Local News

50 years later, man recalls entering Raleigh's all-white schools

Posted September 6, 2010 1:54 p.m. EDT
Updated September 6, 2010 10:47 p.m. EDT

— In 1960, a local couple made history by enrolling their 7-year old son in Raleigh's all-white Murphey Elementary School, integrating the city's public school system. The boy would later grow up in a world of triumph and turmoil.

In September 1960, Bill Campbell began second grade at Murphey Elementary, becoming the first black student in the all-white Raleigh school.

“I felt unsafe every day,” he said. “That’s three years before the march on Washington, and North Carolina was a very ugly place.”

Campbell was elected mayor of Atlanta in 1993. Now living in Florida, he spoke with WRAL by phone about his turbulent upbringing.

“I was a second-grader in a school that went to the sixth grade, and there were older, more hostile, more difficult people that were prepared to make my life difficult, and they did very often,” he said.

Campbell's older brother, Ralph, is a former state auditor. Their parents tried to enroll both boys and a daughter in Raleigh public schools, but at the time only Campbell, the youngest, was approved.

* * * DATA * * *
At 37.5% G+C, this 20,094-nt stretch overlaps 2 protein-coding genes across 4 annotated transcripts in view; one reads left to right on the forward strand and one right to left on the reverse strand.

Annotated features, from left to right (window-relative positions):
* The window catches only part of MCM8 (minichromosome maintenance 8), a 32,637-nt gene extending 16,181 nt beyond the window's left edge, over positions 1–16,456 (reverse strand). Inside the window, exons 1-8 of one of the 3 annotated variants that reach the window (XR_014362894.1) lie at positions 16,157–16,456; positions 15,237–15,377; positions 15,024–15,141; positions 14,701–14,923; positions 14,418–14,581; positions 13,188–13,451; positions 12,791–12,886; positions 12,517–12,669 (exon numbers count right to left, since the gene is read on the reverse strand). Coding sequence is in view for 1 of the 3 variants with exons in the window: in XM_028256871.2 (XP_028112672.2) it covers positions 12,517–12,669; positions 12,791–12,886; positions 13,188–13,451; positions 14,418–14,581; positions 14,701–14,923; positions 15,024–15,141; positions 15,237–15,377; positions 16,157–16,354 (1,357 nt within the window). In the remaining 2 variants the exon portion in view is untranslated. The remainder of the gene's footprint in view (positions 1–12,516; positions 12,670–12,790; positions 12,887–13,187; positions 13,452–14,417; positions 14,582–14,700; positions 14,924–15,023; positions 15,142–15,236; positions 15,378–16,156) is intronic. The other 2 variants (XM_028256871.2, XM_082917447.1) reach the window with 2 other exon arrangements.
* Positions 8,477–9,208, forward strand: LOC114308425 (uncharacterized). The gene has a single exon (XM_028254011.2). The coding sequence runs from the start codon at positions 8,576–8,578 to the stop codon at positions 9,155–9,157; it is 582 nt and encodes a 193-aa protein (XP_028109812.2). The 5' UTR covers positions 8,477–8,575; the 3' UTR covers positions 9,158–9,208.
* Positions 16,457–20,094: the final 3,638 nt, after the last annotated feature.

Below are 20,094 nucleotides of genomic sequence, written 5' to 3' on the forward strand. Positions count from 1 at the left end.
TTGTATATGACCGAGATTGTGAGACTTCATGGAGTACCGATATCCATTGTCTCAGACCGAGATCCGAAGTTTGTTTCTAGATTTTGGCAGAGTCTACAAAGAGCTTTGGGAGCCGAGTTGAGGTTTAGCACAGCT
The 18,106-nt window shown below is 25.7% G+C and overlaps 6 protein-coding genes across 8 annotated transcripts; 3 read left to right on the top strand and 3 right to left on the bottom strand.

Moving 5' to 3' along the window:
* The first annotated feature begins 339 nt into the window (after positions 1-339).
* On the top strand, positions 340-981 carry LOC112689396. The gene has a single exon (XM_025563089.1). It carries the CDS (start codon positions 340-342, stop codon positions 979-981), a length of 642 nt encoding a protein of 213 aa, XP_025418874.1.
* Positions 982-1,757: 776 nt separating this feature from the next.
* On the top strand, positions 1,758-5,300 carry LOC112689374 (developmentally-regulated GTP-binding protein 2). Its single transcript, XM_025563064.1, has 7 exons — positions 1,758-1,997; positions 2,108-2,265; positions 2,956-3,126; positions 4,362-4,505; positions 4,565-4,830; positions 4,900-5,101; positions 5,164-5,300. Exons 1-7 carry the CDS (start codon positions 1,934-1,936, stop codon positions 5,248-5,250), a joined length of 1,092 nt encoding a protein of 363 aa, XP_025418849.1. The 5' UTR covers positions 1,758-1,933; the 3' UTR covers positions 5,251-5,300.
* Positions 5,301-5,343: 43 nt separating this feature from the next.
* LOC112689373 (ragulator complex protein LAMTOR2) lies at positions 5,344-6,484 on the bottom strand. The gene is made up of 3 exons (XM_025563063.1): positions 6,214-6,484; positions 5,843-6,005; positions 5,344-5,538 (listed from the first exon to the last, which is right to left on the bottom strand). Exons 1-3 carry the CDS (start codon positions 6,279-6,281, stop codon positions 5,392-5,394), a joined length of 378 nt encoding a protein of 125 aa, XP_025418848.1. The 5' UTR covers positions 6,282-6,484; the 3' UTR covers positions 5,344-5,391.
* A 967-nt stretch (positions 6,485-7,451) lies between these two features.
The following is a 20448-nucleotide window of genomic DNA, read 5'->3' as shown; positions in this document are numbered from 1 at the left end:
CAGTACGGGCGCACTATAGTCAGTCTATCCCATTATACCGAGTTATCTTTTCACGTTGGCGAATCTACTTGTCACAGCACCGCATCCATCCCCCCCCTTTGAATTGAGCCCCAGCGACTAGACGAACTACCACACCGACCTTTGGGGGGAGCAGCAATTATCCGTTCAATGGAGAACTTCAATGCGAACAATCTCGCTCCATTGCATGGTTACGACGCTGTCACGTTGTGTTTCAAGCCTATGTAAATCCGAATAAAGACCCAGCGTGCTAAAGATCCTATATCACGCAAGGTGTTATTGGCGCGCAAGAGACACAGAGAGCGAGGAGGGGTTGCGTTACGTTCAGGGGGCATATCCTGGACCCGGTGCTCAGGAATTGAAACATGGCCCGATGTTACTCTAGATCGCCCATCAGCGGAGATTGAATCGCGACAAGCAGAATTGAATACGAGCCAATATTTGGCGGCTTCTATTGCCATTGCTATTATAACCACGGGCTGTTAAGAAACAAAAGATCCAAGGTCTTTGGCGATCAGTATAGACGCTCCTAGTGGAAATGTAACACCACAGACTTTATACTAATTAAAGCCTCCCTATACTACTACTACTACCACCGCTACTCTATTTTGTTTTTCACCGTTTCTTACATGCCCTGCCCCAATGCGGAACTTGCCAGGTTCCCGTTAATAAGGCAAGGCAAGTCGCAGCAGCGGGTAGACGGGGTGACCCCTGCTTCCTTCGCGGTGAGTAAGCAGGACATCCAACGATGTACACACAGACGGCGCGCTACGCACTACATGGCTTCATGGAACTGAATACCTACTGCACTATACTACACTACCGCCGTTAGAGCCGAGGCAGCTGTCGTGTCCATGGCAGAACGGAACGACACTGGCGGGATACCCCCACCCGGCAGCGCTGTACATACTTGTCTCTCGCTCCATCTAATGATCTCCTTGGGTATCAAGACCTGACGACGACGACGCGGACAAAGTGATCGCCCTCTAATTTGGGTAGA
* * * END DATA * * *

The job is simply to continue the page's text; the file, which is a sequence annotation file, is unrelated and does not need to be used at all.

“My family prepared me by simply saying, 'This is important, and you’re going to have to do it. You’re going to have to endure it,’” he recalled.

Schools in Raleigh and Wake County are much different today, in large part because of the sacrifices made by families like the Campbell’s.

The former Atlanta mayor says he's proud of his role 50 years ago, but disappointed at the direction being taken by the new school board majority in Wake County – a majority that favors neighborhood schools over a long held policy of busing to achieve diversity.

“The fact that it’s now being changed without any appreciation for what has gone before, and certainly without any understanding of the loss of diversity that makes out school system work so well, I think it’s just a great tragedy,” he said.

In response, Wake County School Board Chairman Ron Margiotta said: "What happened 50 years ago was necessary, but today we are not helping students by busing them out of their neighborhoods. That isn't working for student achievement. We must help these kids."

Campbell was the only black student at Murphey for the five years.